Ever since reading that blog post, I have watched for those scenarios, and found that the blogger's point was very well made. Many players, from scrubs to LeBron James, often seem incapable of getting a shot off at the end of any quarter but the fourth. At the same time, I can tell you from personal (albeit subjective) experience, as a Lakers blogger who watches every Lakers game, that I cannot recall Kobe ever failing to get that shot off (it ma have happened once or twice, but by and large, he takes those shots). He usually gets at least a couple per game, and he virtually always gets them off in time.
Whether you attribute this to his ultra-competitive nature, which won't allow him to stop playing at full bore until the clock reads 0:00.0; or to his abundant self-confidence, which allows him to believe that every shot he takes will go in; or to something else entirely, one thing is clear: Kobe Bryant, if he thinks of it at all, surely understands that those shots will hurt his field goal percentage; and, aware as he is of his image and of the continuous criticism he receives, he must know that his critics will try to use his field goal percentage against him. And he simply doesn't care. Kobe Bryant knows that box score numbers don't paint an accurate picture of a player's performance on the court – and if his reputation is anything close to accurate, what he cares about most is winning the game, which to him means always competing.
The NBA Finals and the Kobe Effect
Let's bring this full circle. We're talking about the 2009 NBA Finals, and we now know two things:
- Box score statistics don't come close to painting an accurate picture of a player's effect on the game.
- Kobe Bryant doesn't care what his box score statistics say, as long as the Lakers win the game.
In this light, let's take a second look at these Finals, this time looking beyond the box score and trying to actually understand what kind of effect Kobe Bryant has truly had on the 2009 Finals. As a case study, we'll use his worst shooting game, Thursday night's Game 4, in which he shot 33.3% from the field (35% from three-point range).
In the first quarter, the Lakers were truly terrible. Lamar Odom shot 2-4 and Derek Fisher shot 1-2, and no other Laker hit a shot – except Kobe Bryant, who shot 4-7 from the field, 5-5 from the free throw line, and had 13 points in the quarter, along with two rebounds and an assist, without a single turnover. Despite their horrible play, the Lakers ended the quarter down only four points to the Magic, mostly thanks to Bryant. Without him, the Lakers could easily have been looking at as much as a 12- to 15-point deficit, which could have been 20 or more by halftime. Such a deep hole would have been much more difficult to climb out of, making the Lakers' second half comeback far less likely. Thus, it is largely due to Kobe Bryant's stellar early play that the Lakers even remained close enough to use a dominant third quarter to take the lead.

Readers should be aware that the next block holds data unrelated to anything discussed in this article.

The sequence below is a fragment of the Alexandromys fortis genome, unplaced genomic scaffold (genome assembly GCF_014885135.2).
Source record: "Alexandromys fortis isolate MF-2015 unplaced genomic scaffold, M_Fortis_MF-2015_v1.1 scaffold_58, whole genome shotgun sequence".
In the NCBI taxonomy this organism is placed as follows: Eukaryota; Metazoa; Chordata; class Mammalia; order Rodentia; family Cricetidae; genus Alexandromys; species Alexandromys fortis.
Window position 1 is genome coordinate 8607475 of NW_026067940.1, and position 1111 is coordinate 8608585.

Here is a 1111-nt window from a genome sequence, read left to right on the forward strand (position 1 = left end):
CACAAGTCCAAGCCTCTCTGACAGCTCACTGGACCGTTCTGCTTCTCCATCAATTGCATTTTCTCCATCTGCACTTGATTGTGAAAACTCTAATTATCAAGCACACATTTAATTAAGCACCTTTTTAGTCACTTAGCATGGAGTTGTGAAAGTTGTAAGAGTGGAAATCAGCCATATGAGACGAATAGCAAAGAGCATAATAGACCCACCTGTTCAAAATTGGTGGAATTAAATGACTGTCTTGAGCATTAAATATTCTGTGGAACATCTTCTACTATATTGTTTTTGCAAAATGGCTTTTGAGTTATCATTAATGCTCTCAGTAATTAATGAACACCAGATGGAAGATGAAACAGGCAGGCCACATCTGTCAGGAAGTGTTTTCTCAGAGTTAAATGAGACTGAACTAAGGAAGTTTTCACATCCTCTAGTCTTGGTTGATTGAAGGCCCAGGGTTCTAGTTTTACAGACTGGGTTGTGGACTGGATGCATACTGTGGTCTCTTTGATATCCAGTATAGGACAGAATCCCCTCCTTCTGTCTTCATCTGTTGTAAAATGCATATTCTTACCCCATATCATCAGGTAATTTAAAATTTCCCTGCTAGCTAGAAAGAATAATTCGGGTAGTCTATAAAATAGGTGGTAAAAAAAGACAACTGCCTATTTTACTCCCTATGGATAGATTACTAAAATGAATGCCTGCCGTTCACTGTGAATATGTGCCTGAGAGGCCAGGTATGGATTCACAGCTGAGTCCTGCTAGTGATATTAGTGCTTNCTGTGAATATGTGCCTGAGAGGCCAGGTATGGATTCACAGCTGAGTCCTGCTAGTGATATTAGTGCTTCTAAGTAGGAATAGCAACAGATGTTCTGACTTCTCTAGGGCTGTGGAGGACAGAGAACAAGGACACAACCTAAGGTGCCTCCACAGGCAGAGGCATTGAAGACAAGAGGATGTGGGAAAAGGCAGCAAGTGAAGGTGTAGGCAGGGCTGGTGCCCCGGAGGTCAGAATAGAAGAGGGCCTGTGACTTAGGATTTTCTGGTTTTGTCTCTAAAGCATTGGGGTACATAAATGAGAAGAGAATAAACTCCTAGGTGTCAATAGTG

As Kelly Dwyer said at Ball Don't Lie, "Bryant shot poorly, save for the first quarter, acting as the team's offensive savior for the second game in a row during that term as the Magic just crushed any other Laker's hope of securing an easy shot."
In that third quarter, the Lakers outscored the Magic 30-14. While Bryant did not shoot particularly well (he actually averaged 1.33 points per shot for the quarter, which Doug Collins would tell us is not bad at all), it is no coincidence that four of his eight assists came while the Lakers were taking back control of the game. Two of Kobe's four assists went to Trevor Ariza, who hit both of his three-pointers and was 5-6 from the field for 13 points in the period. It was largely due to Bryant's ability to command the double team, and his willingness to pass out of it to find wide open teammates for high percentage shots.
Bryant did not shoot well in the fourth quarter, missing six of eight shots and scoring only four points. But while he did not score either of the two baskets that enabled the Lakers to erase a five-point Orlando lead in the final 31 seconds of regulation time, he was a crucial participant in the four biggest plays to end the fourth quarter, as well as several big plays in the overtime period.
With 38 seconds remaining in the game, the Lakers were down five, and things did not look good. The Lakers needed to score quickly in order to set up a two-for-one situation, to even get the chance to tie the game. Kobe Bryant could have taken over and attempted to do it by himself, forcing a long three or a contested fadeaway jumpshot. Instead, with the defense keyed in on him, Kobe drove straight to the front of the basket, and then executed a gorgeous spin move that sealed off Dwight Howard and enabled Bryant to dump the ball off to a trailing Pau Gasol for a wide open dunk. It was one of the most beautiful plays I have ever seen, and it showed Bryant's willingness to create quality opportunities for his teammates, even with the game hanging in the balance. Without it, Derek Fisher would never have had the opportunity to make that three-pointer and force overtime.